Our Promise To You
Our Environmental Promise: We use Forest Stewardship Council certified woods or woods salvaged from downed trees. All our boards are glassed with epoxy resin which is cleaner for our environment and emits 50-75% less Volatile Organic Compounds than polyester resin. In our shop we have moderate ventilation and no need for a mask when glassing. Epoxy is lighter and stronger than polyester. Our wood boards are nearly indestructible and should last a lifetime. Each board is quality crafted for strength, durability and concern for our environment.
Your Satisfaction Promise: Ride our boards for 30 days. If you don't like it, return it.
CONTACT: Dan Johnston BlindDogSurfboards@yahoo.com Tom Allen (01-404-229-4223) TraditionSurfboards@gmail.com
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Feb 26, 2012
Often we are asked, "How strong are wood boards." They go far beyond foam. The only strength in foam boards is a wood stringer and even then it is under huge vertical loading and can fail, yes mostly in short boards but long boards are not immune to load failure. Here Tom is using tiles to load spar and ribs for mating to bottom deck. This kind of construction technique allows for better load distribution over a much larger area than foam.
Feb 23, 2012
Feb 16, 2012
Feb 14, 2012
When you saw something that big, sometimes the wood is under internal tension and as the 1/4" strip is coming off the saw blade, I can see it starting to twist. Some are so bad they end up as scrap wood. This one was just a tad twisted, nothing few good clamps and block planing could not fix.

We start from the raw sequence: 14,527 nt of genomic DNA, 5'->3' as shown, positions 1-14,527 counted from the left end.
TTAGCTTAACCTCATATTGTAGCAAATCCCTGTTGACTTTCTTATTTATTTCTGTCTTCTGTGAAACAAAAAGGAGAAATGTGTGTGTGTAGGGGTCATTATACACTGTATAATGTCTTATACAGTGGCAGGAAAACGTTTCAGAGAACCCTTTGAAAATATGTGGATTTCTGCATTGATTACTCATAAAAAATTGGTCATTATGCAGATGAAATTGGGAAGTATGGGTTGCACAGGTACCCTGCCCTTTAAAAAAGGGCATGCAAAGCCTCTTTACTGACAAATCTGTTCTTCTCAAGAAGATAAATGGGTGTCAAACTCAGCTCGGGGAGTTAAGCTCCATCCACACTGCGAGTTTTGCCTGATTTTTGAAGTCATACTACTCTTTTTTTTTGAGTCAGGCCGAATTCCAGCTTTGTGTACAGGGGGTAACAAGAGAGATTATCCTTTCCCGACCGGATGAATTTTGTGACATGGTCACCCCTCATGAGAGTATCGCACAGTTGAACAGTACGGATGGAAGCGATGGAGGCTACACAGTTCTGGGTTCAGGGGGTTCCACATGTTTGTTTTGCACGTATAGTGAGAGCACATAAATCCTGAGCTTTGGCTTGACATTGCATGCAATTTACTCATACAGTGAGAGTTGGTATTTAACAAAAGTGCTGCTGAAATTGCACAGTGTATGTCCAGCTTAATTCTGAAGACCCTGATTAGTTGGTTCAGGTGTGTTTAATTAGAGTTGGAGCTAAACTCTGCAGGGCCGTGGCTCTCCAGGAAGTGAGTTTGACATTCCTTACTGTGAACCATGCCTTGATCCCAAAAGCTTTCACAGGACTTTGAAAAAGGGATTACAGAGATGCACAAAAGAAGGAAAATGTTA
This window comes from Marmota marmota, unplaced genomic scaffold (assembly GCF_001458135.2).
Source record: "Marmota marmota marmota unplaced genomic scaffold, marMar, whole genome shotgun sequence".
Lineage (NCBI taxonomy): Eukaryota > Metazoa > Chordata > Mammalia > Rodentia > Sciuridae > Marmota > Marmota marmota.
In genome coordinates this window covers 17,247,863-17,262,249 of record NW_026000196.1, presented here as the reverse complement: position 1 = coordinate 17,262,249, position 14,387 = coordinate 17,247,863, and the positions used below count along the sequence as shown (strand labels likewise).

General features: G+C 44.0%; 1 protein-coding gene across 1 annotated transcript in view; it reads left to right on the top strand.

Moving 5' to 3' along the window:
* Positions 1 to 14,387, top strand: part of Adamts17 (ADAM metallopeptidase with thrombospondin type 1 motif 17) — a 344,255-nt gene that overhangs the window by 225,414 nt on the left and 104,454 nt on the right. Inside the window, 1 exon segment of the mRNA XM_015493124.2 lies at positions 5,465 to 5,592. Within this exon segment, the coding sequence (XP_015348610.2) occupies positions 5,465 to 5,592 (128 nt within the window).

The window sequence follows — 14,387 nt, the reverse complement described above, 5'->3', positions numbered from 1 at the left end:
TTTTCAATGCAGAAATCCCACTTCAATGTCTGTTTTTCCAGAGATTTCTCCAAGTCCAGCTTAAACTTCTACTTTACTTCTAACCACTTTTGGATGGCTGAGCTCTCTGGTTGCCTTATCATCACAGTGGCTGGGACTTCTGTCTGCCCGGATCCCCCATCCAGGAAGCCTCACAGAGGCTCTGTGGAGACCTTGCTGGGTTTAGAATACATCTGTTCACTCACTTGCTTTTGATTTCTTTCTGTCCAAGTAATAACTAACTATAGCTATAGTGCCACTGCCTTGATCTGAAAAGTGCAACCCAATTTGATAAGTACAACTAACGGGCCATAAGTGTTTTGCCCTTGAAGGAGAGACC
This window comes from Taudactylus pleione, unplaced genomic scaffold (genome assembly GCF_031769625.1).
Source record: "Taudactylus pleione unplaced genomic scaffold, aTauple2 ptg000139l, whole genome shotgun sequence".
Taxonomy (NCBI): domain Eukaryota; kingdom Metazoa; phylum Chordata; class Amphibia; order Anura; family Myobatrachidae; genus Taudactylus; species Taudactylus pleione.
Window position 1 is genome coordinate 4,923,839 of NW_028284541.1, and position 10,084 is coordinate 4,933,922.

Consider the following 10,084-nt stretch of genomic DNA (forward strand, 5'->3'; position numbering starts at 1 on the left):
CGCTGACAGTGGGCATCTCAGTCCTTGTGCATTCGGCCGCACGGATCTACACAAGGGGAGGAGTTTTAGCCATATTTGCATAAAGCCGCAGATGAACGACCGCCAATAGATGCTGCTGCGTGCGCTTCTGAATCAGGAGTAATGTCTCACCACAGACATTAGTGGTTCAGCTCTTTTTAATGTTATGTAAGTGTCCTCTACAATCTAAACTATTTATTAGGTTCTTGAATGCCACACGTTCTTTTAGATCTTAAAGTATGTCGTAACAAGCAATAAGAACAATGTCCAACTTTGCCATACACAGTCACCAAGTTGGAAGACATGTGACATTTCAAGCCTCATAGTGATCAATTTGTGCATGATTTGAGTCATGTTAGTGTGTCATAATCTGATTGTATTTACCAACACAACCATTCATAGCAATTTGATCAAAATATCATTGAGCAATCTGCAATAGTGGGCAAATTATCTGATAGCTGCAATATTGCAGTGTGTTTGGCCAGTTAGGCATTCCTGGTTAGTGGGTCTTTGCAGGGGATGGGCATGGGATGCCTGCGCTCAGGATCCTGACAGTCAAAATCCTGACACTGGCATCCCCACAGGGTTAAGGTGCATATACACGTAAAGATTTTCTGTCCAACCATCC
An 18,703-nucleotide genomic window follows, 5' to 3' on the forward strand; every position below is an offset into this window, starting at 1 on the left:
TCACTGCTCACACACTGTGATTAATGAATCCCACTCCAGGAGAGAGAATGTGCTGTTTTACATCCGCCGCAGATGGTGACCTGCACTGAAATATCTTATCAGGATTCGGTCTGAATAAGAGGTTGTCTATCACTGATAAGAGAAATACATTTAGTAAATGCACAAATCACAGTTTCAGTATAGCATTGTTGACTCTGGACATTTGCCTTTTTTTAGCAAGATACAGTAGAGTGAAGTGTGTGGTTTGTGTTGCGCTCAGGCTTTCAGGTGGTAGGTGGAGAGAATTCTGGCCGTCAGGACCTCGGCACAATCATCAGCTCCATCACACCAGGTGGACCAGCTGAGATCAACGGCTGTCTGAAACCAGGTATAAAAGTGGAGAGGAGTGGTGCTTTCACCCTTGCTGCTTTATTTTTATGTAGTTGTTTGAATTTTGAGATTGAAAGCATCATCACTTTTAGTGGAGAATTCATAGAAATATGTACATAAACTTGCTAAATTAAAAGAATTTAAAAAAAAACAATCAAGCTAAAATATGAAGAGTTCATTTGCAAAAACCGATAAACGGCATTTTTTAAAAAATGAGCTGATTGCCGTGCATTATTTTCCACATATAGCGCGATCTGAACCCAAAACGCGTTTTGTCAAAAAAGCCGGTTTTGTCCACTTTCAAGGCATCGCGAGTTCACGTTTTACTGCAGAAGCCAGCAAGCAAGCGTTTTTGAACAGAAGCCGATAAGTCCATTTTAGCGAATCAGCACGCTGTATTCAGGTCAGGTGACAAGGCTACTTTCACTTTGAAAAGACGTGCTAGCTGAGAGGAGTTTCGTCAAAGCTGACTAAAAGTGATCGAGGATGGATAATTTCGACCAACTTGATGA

Rest of board is mostly Western Cedar and some really light Spruce. Right now, with fin box in, she's at 16.5 pounds meaning with glassing, she will probably come out at 23 pounds.
I've been thinking why this style of board turns so well, aside from it's Hatchet fin, it's the rails. Shaped thin, much like an Alaia board. At first I though this very pinched rail would dig in too much but it really does not. It feels like it slices through waves and just as it started to bite up the wave face, it reaches the thicker part of the rail and holds it back from going too far.
Anyway, I'll probably glass in a week or so, when it warms up enough. Need to make some decals and get ready. My epoxy is like thick syrup right now.
Lamination coat, Hot Coat is next.
Feb 9, 2012
Feb 5, 2012
Hollow wood surfboard. This is 9'6" x 23", with concave nose and slight V at tail. The rails are very pinched tad bit more than can be had on foam boards. Thin rails means a thinner board that is more sensitive, i.e. your feet are closer to the water and the leverage situation is much better than a thick one. A thick board means your feet are farther away from the bottom of the board making it more difficult to turn. This board is very easy to turn and accelerates very well. It will not loose speed as would 50/50 or thick egg rails. It is less sticky than fuller rails. The tail rocker is 4.5" and nose is 2.5". The tail has a reverse rail foil, in stead of hard flat rear rocker, this one has more like 30/70, an up turned rail. This, combined with tail rocker, helps lift the nose. This board takes about more time to construct, but is well worth that extra work. This is my daily rider, finished it last year October 5th....meaning it is used. I can remove the wax and clean it up real pretty or whatever..your call. Sold w/o fin since every board I've sold with a fin, was replaced with a favorite of it's new owner. My fin of choice is a Bing 10 1/2" Hatchet.
This 9'10" has beautifully book match Poplar wood, it's 23 1/2" wide and 3 1/2" thick. Great board for our beaches. Rails are turned down with flat bottom for planning and pushing through sections. Stable and light underfoot.